In Advance of Yale's Inauguration Sunday of Its New President, Campus, City Offer Warm, Wide Embrace
NEW HAVEN--On a typical fall weekend, as Yale University was preparing to induct Peter Salovey as its 23rd president, the sprawling campus was bursting with activity, and numerous events took place across New Haven as part of the celebration. Events included campus tours, the Institute of Sacred Music Exhibition tour, Robots Helping Kids, the Native American Cultural Center Open House and more. The New Haven Museum opened its doors for a tour of “Wooster Square: New Haven’s First Live, Work, Build, Preserve Neighborhood.” Wooster Square was named after Master General David Wooster, who fought in the French and Indian War. The neighborhood was established in 1824. Museum Co-curator Frank Mitchell discussed the neighborhood’s history, which included...
NEW HAVEN--Chabad at Yale dedicated its new building Sunday with words of wisdom, a bit of humor and a challenge to be a bigger and better “home away from home.” “The mission of Chabad House is to create that home, that warm, inspiring place for every member of this great university,” Rabbi Shua Rosenstein said at the ribbon-cutting ceremony in front of 36 Lynwood Place. “The Chabad House at Yale has to be a home where students from all walks of life can come together as one family,” Rosenstein said. He is co-director of Chabad at Yale with his wife, Sara Rosenstein. The 11,500-square-foot facility, which includes a library, student lounge, guest suites, sanctuary, kitchen and dining room, is the result of a multiyear, $6 million...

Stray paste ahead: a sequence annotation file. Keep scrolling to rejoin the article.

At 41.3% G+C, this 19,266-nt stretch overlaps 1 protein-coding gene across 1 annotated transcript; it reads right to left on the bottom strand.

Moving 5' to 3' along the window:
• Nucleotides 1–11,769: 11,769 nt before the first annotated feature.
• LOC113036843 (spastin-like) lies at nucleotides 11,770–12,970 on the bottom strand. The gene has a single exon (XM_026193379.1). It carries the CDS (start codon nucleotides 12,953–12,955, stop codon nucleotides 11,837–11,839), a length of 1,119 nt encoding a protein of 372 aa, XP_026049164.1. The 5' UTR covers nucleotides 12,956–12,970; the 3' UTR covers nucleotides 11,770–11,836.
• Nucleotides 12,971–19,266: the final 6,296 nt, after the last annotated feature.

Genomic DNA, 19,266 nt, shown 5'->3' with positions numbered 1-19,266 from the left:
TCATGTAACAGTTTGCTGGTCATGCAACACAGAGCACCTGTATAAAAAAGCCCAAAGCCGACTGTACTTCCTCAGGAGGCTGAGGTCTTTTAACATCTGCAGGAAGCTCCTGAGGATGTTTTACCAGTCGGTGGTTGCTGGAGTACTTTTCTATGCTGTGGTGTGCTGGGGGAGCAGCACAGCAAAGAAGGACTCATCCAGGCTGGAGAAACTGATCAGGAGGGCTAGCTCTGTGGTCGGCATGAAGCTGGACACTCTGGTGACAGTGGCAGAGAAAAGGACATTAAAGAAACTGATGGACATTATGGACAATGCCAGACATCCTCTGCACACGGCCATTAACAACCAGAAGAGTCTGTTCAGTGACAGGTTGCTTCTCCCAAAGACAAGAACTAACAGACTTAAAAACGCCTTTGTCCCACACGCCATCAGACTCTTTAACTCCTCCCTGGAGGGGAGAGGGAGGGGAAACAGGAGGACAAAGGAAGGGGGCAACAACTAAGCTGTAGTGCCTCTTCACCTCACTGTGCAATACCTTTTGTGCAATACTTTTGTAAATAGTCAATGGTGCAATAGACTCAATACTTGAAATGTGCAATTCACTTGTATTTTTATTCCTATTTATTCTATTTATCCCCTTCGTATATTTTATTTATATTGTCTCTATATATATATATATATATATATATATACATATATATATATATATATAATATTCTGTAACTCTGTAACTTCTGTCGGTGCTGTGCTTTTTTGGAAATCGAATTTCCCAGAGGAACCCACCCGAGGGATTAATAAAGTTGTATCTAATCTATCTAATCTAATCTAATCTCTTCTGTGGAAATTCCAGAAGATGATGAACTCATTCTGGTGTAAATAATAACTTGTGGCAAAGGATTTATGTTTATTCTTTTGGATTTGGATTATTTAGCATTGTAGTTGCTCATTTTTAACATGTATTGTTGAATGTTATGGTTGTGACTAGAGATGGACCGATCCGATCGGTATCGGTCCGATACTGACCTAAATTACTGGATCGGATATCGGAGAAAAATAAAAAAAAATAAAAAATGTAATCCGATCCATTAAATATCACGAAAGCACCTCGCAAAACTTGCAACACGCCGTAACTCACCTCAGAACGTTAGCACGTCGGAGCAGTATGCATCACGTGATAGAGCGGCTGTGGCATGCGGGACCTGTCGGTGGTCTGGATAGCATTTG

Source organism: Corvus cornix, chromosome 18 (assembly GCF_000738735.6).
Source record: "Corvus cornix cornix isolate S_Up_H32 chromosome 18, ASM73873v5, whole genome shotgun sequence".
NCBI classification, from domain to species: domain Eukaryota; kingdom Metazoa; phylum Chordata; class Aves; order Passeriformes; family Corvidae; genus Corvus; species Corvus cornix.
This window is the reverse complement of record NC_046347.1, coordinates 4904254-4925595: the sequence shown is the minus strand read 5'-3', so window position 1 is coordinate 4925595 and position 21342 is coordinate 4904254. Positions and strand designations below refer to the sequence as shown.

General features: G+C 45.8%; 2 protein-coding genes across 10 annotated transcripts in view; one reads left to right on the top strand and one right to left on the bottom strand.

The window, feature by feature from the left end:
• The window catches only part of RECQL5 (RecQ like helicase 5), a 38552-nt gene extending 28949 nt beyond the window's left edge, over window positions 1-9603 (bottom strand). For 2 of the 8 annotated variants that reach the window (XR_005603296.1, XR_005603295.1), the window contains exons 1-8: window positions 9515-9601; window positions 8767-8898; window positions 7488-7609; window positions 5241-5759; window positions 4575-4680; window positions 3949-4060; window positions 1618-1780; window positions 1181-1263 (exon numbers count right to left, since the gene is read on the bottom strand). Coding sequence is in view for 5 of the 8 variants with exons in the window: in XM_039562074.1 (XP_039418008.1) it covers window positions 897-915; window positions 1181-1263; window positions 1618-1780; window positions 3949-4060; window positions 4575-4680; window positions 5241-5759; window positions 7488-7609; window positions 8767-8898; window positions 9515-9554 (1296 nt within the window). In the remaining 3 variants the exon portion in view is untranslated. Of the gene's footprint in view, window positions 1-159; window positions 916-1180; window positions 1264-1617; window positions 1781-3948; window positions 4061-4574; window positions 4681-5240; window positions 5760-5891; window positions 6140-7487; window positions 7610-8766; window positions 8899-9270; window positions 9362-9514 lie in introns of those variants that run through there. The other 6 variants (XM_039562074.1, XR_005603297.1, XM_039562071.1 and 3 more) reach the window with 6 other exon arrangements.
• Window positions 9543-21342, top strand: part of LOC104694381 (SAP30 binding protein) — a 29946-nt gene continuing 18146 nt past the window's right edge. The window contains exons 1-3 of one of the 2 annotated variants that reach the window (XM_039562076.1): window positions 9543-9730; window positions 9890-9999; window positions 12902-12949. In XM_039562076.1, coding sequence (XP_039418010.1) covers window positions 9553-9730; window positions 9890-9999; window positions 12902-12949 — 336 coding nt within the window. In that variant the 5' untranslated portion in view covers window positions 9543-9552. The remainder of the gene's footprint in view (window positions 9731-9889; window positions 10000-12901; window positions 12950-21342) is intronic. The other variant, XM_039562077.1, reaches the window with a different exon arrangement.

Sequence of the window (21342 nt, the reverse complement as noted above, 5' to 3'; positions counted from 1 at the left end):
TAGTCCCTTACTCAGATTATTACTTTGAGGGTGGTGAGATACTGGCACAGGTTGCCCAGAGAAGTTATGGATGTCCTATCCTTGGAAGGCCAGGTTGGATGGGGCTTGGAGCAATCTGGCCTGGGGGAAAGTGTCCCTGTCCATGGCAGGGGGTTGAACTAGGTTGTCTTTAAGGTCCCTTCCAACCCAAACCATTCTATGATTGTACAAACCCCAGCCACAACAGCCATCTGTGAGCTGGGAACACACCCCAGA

With the launch of ConnCAN's updated teacher contract database, teacher information from all across Connecticut can now be found in one online resource.
At age 11, Stafford Springs 6th-grader Anna Murphy is an aspiring soccer star, hoping—maybe determined is more accurate descriptions—to follow in the cleat marks of her favorite player, the goal-scoring sensation of the U.S. national women’s team, Alex Morgan.
The president of Croatia recently told a New Haven audience that his country’s social and economic future depend, in part, on the religious tolerance of its people.
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